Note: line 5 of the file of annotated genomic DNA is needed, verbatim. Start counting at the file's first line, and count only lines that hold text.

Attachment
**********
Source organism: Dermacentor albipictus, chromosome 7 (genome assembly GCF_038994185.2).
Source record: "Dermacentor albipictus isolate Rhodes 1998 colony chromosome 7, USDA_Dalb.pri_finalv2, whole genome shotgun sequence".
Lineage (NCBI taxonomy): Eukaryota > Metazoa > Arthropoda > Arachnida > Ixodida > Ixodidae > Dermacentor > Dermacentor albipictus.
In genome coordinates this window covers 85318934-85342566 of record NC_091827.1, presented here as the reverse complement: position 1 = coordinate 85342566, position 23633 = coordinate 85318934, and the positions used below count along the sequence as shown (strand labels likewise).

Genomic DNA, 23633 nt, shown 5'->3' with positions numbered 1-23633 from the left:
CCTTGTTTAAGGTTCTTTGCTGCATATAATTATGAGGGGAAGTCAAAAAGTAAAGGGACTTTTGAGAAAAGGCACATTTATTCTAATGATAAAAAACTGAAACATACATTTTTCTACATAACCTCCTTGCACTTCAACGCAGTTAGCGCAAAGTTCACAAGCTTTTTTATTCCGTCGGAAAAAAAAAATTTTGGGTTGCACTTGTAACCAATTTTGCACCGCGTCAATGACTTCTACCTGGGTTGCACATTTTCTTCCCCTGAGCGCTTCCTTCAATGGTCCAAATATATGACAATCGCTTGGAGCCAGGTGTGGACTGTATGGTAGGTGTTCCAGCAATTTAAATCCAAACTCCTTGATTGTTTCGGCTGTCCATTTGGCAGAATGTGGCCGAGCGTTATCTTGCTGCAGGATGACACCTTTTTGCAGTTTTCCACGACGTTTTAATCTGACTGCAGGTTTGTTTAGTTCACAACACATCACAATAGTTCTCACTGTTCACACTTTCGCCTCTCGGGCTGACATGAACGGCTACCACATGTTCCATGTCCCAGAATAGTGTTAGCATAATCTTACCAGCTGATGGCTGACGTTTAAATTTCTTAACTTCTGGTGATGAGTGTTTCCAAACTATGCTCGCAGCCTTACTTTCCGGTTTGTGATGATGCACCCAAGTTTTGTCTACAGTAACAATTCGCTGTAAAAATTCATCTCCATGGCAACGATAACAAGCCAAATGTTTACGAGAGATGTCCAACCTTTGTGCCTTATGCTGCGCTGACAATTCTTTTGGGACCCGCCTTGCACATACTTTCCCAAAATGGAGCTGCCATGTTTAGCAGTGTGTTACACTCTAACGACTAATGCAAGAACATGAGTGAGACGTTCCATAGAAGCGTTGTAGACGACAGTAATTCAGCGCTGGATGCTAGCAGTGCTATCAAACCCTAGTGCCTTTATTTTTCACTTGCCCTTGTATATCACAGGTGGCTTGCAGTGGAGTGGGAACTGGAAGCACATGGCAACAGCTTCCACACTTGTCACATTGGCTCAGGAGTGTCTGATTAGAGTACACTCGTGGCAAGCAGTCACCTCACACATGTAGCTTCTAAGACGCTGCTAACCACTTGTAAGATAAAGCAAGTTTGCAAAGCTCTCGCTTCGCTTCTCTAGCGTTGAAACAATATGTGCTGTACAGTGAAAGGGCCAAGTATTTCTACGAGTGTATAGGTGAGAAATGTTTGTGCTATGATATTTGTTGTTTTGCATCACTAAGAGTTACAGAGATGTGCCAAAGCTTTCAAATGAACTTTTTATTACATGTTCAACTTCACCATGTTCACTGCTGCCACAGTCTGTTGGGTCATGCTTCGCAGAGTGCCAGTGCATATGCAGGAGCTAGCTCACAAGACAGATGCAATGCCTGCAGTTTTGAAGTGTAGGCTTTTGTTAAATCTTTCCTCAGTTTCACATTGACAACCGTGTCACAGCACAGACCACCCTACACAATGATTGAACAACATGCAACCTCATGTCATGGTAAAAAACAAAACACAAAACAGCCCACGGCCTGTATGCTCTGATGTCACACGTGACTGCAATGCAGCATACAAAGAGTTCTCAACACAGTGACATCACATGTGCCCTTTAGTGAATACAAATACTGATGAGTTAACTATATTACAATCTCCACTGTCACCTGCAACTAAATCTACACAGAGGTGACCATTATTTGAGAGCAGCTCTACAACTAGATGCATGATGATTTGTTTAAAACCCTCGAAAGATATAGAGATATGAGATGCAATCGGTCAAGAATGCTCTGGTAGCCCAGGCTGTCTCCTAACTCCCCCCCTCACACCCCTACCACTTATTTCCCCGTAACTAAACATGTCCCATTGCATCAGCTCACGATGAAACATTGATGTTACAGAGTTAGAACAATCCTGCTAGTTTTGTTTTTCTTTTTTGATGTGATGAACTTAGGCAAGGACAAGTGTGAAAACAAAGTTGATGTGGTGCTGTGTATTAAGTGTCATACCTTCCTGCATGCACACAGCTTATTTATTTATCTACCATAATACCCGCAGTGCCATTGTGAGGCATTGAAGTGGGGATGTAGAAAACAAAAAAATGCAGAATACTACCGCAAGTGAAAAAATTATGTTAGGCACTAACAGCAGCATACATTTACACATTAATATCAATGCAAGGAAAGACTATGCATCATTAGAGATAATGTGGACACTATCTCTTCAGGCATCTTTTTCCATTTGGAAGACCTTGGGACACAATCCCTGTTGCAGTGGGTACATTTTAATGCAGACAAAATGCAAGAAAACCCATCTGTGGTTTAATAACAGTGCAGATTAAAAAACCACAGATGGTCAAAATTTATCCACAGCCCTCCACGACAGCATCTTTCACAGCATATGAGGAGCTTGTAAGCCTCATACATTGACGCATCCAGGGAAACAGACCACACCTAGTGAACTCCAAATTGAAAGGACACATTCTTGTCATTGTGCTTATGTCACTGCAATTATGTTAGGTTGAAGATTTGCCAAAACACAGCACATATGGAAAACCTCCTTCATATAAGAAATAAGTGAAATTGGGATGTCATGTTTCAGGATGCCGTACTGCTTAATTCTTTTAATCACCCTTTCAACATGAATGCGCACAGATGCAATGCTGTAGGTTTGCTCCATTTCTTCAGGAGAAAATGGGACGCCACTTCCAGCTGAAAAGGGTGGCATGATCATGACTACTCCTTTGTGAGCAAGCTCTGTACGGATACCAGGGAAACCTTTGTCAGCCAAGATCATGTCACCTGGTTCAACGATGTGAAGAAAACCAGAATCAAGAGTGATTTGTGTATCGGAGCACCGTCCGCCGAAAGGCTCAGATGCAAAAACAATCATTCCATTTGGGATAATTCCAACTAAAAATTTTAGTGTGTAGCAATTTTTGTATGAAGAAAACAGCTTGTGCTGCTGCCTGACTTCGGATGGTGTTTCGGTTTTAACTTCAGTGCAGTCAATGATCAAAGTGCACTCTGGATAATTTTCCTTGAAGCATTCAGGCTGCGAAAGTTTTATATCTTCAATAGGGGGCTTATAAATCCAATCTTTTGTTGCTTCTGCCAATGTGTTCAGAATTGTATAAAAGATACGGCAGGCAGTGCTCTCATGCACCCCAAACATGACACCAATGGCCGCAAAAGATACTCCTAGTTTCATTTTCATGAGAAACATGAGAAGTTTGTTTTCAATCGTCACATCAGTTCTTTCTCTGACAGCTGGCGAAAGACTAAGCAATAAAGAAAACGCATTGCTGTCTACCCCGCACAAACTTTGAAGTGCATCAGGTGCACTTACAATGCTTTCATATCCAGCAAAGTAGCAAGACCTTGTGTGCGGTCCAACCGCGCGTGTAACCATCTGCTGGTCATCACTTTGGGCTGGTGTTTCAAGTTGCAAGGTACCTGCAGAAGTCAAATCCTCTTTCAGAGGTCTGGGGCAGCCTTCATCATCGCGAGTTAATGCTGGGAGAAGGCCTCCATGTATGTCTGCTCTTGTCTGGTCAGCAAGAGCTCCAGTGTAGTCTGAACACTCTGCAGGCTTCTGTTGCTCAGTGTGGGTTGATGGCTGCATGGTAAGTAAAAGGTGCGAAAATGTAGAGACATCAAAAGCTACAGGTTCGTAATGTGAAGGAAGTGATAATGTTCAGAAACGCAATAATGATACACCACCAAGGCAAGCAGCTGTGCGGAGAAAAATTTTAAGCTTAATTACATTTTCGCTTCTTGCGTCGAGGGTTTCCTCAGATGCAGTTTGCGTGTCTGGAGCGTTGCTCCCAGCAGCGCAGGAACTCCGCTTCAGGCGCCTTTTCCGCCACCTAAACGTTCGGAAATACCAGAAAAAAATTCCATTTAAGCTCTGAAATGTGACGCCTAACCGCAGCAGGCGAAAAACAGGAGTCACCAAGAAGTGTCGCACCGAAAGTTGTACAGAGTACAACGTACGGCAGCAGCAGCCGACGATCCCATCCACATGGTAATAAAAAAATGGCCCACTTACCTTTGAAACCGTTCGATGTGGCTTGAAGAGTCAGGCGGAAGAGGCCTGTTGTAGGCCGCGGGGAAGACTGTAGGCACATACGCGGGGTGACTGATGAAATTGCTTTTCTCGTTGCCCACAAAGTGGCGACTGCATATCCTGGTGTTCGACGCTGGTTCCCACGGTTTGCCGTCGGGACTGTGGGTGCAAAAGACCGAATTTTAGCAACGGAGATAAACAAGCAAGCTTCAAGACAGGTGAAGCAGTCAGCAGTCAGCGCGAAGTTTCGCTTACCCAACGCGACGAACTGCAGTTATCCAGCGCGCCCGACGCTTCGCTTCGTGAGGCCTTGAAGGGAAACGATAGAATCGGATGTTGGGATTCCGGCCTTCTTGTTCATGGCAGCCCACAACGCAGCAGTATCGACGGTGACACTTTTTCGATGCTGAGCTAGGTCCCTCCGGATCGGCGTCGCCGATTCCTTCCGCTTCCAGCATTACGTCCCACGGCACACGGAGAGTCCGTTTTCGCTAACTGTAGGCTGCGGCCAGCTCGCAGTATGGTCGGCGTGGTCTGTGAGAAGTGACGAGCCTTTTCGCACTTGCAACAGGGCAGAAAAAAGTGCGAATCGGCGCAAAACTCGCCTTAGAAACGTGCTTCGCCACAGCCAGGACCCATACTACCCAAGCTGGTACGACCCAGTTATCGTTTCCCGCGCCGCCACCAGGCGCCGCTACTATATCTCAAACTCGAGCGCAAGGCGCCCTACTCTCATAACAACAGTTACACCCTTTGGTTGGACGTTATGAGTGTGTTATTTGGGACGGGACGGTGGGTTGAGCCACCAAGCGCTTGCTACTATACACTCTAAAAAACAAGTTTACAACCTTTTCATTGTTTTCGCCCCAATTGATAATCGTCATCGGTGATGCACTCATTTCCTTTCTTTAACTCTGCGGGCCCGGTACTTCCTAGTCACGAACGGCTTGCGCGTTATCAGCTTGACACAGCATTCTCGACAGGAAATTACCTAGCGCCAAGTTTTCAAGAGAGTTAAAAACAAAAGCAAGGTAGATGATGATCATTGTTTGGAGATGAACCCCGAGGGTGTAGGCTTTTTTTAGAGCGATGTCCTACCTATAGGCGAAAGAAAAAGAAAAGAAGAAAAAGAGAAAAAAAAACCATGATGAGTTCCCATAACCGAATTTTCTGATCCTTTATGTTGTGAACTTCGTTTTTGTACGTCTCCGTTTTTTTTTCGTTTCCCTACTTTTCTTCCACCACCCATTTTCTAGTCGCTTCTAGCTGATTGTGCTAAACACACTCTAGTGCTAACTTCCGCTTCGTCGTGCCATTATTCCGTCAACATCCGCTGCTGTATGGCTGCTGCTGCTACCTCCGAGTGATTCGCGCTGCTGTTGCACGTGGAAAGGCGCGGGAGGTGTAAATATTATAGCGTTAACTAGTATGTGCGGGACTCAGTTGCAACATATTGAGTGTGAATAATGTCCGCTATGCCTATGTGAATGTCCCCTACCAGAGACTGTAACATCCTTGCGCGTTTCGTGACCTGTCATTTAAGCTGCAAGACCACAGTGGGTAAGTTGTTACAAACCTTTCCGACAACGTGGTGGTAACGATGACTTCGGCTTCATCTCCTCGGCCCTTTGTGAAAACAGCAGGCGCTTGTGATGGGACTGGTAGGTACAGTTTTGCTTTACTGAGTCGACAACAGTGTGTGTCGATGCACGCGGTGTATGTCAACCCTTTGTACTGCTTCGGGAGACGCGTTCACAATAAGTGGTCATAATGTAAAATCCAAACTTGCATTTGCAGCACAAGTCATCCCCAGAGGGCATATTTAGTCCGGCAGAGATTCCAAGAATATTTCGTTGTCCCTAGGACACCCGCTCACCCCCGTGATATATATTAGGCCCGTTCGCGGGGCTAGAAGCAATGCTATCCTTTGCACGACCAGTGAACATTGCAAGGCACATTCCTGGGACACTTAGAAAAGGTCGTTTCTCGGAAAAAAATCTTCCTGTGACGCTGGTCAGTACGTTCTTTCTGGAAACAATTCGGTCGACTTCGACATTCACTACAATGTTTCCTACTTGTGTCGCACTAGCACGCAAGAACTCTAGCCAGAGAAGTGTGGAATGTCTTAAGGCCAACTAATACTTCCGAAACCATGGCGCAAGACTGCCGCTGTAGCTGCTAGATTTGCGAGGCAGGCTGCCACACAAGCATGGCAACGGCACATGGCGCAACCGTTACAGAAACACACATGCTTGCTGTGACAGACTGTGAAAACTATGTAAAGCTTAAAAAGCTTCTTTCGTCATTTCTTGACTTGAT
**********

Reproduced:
Genomic DNA, 23633 nt, shown 5'->3' with positions numbered 1-23633 from the left: